by Rinat AbdullinLast two weeks were packed. We are working hard to have a limited prototype of the application ready and available for a demo in June. So far things look really good for the schedule!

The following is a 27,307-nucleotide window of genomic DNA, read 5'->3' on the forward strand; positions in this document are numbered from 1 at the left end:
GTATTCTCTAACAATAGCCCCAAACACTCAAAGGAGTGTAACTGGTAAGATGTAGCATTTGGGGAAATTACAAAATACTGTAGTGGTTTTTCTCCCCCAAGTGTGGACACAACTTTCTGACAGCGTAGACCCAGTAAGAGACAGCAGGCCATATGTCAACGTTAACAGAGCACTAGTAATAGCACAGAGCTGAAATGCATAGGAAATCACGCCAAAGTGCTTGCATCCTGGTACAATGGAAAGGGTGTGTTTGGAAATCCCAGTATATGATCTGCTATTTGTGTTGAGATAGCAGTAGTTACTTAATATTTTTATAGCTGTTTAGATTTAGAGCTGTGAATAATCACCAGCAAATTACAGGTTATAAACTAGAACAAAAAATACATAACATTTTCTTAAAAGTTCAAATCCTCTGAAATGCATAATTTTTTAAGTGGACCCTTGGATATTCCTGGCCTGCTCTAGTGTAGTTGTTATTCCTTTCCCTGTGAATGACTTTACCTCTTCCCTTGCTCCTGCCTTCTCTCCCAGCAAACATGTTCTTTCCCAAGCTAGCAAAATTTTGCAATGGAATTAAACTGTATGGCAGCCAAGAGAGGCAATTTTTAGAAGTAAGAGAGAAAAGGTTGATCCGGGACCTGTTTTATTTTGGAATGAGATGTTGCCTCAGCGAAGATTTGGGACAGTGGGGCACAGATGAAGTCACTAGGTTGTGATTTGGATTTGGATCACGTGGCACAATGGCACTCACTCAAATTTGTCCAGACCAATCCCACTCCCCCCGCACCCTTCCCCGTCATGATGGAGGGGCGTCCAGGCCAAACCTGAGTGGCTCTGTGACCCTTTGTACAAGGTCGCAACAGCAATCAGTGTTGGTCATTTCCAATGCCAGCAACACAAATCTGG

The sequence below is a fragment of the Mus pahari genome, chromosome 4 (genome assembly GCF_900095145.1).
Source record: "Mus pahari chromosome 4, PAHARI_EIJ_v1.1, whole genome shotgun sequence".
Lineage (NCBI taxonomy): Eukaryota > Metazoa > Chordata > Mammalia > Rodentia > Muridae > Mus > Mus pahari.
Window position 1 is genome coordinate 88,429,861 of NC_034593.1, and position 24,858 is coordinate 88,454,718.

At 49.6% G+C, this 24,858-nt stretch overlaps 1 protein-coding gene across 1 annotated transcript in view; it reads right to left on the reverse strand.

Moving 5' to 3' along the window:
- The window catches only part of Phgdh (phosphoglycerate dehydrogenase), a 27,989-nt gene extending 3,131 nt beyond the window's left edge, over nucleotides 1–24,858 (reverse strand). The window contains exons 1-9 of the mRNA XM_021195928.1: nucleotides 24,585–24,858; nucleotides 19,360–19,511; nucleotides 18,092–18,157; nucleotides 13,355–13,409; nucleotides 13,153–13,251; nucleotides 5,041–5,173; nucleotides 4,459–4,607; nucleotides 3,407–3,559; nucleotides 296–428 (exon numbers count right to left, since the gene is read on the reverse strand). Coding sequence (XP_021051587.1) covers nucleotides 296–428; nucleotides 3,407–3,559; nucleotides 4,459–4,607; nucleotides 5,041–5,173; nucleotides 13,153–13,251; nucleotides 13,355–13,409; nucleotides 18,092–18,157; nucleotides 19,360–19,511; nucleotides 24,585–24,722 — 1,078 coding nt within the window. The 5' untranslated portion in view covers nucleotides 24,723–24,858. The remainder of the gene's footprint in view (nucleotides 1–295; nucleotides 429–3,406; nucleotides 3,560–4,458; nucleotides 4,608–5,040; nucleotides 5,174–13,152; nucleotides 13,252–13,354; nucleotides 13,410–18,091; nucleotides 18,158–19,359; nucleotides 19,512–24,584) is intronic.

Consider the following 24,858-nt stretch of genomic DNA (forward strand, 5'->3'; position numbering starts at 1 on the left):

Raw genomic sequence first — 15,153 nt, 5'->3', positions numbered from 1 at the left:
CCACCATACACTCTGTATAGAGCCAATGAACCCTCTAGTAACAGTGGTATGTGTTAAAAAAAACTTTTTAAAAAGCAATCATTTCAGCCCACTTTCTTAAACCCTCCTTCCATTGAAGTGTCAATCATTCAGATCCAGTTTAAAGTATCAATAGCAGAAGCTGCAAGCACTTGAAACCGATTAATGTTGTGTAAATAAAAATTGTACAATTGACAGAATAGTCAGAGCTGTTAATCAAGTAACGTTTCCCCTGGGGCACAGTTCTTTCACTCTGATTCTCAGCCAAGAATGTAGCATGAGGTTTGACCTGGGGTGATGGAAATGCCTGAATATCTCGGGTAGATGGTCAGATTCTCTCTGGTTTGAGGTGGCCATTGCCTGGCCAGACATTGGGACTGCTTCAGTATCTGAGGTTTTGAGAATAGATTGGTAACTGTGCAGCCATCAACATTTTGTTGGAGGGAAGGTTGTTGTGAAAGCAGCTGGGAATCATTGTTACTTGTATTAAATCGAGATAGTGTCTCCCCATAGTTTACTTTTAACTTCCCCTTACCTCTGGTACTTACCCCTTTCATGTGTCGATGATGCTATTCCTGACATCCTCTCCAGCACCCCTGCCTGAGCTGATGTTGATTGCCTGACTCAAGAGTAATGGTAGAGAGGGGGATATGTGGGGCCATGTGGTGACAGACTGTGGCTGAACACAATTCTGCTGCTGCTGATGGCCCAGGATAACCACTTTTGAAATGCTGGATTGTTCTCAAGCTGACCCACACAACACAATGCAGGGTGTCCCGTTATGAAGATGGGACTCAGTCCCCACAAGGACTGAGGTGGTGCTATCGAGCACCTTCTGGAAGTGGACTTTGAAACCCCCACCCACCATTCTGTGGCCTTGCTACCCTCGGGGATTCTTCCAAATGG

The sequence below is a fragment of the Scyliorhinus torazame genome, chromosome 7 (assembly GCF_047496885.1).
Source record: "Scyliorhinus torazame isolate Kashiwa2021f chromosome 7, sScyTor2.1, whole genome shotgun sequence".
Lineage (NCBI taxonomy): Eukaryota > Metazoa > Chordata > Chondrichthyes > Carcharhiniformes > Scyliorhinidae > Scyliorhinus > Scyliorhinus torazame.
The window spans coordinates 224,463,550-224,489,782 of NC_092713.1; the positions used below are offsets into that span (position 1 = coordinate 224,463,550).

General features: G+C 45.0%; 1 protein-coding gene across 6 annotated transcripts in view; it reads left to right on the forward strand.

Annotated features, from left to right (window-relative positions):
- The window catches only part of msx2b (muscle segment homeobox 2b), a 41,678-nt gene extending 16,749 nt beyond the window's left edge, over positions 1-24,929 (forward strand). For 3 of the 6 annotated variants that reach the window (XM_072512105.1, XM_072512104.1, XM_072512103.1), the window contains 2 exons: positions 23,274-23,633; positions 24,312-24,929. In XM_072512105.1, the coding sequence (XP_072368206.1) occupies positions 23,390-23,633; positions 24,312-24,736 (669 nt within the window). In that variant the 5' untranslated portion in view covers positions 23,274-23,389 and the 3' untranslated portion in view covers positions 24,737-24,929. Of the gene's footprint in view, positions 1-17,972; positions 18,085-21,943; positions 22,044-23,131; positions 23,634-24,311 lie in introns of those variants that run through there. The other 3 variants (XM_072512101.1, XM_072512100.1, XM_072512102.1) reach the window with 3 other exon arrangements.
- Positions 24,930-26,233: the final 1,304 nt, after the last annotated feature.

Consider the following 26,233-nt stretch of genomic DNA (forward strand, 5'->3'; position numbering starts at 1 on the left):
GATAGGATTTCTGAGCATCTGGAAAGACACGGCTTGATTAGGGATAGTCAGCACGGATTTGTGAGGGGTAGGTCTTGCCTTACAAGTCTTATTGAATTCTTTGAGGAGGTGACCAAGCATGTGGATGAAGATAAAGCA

Collaborative design processWe chat frequently with Pieter, discussing things small and big: starting from component design to a naming choice of some variable or just a weird gut feeling about some code. I found out that disagreements with Pieter are especially productive and exciting. I’m really glad that he has patience to put through with my stupid questions. Here is one example. A few days ago Pieter started working on profile functionality and began introducing there PhotoUrl fields. That immediately gave me the big shivers, since I considered this to be a misleading design. Profile service was responsible for managing and providing published user information like gender, birthday or name. Photo urls have got to be a different concern! Bleeding them into the component responsible for creating and providing profile info felt like an over-complication, compared to the other components (they are clean and focused). I tried to explain these reasons to Pieter, but that didn’t get us far. He replied that it was ok to denormalize and mock some data within the profile service, since it would help him to get the profile viewing page faster. In response I tried to suggest to create mock stubs for photo urls in a dedicated photo component. This went on for a while. Looking at the code together through ScreenHero didn’t help much either. Some progress started only when we started talking about things in terms “this gives me shivers”, while trying to understand why each other sees things differently. As it turned out, we had different perspectives on decomposition of the components. I had in mind purely vertical responsibility for the profile component, where it would have all layers of an N-layered app along with full responsibilities : creating data, persisting it locally, publishing events, providing HTTP handler for the UX. All that, while focusing on a small and coherent set of behaviors around public user profiles. At the same time Pieter was working with the UX. He was interested in a design decomposition which would give him the component that would focus only on maintaining a cache of all user-related information for the purpose of serving profile pages and providing that information to the other components. That component would have a lot of data, but it would not contain any complex business rules – mostly event subscriptions and denormalized read models. Seeing this difference was a huge step. I also needed that component (e.g. when you have a news feed and need to enrich entries in it with beautiful profile photos along with name, gender and age for each user). However, since I wasn’t aware of such distinction in our domain, I actually misused a bunch of components for this purpose. While flushing out boundaries and contracts of this new profile component we also touched it’s interactions with the future components, which are not even available in the current code (e.g.: review and draft). We talked about naming, responsibilities, contracts – all things except for the implementation (which would be trivial at that point). We even made explicit things like :